Next Generation: Thomas Ohno-Machado Lobbies for Federal Research Funding

One in a Series of Occasional Stories About Faculty Members’ Children

Dr. Lucila Ohno-Machado and Thomas Ohno-Machado with Senator Barbara Boxer Lucila Ohno-Machado, MD, PhD; her son Thomas and California Senator Barbara Boxer.

Recently, to his mother’s wonderment, 17-year-old Thomas Ohno-Machado revealed that he is interested and quite active in politics.

It seemed to happen overnight, his mother said, and without any particular encouragement from his parents. “It doesn’t run in the family,” she mused.

Thomas, a senior at Torrey Pines High School, is the oldest of Dr. Lucila Ohno-Machado’s three sons. Lucila Ohno-Machado, MD, PhD, is associate dean for informatics for the UCSD School of Medicine and professor and chief of the Division of Biomedical Informatics in the Department of Medicine.

Thomas is now the founder and president of the Torrey Pines High School Autism Awareness Club and an advocate for children with disabilities. He and his friends have successfully organized a funding drive and raised money to benefit a local school for children with special needs.

One day out of the blue Thomas asked Dr. Ohno-Machado, “Mom, can we go to Washington, DC?”

It turned out he had written to Senator Barbara Boxer’s office and arranged to visit and express his concerns about federal support for biomedical and behavioral research, particularly for the National Institutes of Health, and for the increasing numbers of children who have special needs.

Dr. Ohno-Machado agreed to go. She arranged for him to add a one-day visit to Washington DC to a trip she had already scheduled. He purchased his first suit, from Macy’s, and carried it on the plane so that it would not wrinkle in flight.

She suggested he prepare for his audience with the senator, and he assured her, “Don’t worry.”

They arrived at Senator Boxer’s office and, with the Archbishop of California and a California judge who had come in with them, waited their turn to speak with one of the senator’s staff members.

The time came. Prepared with statistics to back him up, Thomas Ohno-Machado expressed his concern and asked to know what the senator was going to do about federal medical research funding and the rising numbers of special needs children in the United States.

The senator’s staffer responded by showing Thomas documents detailing how Senator Boxer and another senator are addressing these issues.

Said Dr. Ohno-Machado of the meeting, “I didn’t speak a single word.”

She and Thomas had tried but weren’t able to set up a visit to California Senator Diane Feinstein’s office on the same trip. In a separate solo trip, Thomas visited the governor of Massachusetts and a school for special needs children in the Boston area. Recently, he pressed his causes at the San Diego mayor’s office.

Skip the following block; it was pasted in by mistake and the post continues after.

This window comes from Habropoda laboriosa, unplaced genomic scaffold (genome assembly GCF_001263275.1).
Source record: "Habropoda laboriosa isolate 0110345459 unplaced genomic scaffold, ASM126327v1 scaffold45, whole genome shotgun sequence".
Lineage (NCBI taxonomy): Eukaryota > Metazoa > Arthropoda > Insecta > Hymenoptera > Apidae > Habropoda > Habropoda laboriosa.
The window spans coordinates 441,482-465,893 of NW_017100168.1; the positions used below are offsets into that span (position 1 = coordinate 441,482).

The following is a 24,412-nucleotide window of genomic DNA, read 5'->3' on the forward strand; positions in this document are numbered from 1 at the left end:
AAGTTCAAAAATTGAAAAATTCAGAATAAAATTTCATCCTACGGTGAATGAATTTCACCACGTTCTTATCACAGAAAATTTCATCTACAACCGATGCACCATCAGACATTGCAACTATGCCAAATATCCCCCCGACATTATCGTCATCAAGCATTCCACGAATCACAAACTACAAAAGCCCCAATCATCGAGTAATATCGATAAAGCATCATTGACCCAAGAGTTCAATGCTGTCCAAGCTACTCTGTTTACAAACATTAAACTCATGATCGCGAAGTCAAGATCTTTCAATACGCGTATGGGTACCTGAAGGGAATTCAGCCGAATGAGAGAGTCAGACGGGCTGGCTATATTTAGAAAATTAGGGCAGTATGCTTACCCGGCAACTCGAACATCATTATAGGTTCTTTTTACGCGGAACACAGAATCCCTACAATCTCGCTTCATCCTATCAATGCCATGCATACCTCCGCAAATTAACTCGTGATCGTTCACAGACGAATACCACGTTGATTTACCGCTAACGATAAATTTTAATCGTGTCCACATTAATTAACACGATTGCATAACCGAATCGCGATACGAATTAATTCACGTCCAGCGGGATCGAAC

He is headed to UC Santa Cruz this fall. He plans on a political career.

Dr. Ohno-Machado is still marveling at how a strong interest can reveal itself so suddenly in one’s offspring.

“He’s very excited about it,” she said. “He has a bright future.”

Gorder Walk Raises Funds for Melanoma Research at UC San Diego Moores Cancer Center Sept. 24

Event emphasizes early detection with the “ABCDE’s” of melanoma

The University of California, San Diego will host the 18th annual Bruce Gorder 5K Walk for Melanoma Sept. 24 on the university campus. The event brings the community together to raise funds for melanoma research at the UC San Diego Moores Cancer Center, as well as build awareness for prevention and early detection of the disease. … Read the full story from the UCSD Newsroom


The Gorder Walk raises private funds to support the melanoma research of Dr. Greg Daniels and colleagues. Gregory A. Daniels, MD, PhD, is Health Sciences Associate Clinical Professor in the Division of Hematology-Oncology and director of the Melanoma Unit at UC San Diego Moores Cancer Center.

UCSD Experts Urge Skin Cancer/Melanoma Awareness, Even in “June Gloom”

San Diego is one of the top 10 sunniest cities in the United States. Even when “June Gloom” clouds our skies, the sun is still very powerful. With that in mind, experts with UC San Diego Moores Cancer Center are helping raise awareness of the dangers of melanoma, the most serious type of skin cancer…. Read the full story from the UCSD Newsroom


Quoted in the story is Gregory A. Daniels, MD, PhD, Associate Professor of Medicine in the Division of Hematology-Oncology and clinical coordinator of the UC San Diego Moores Cancer Center’s Melanoma and Cutaneous Malignancies Unit.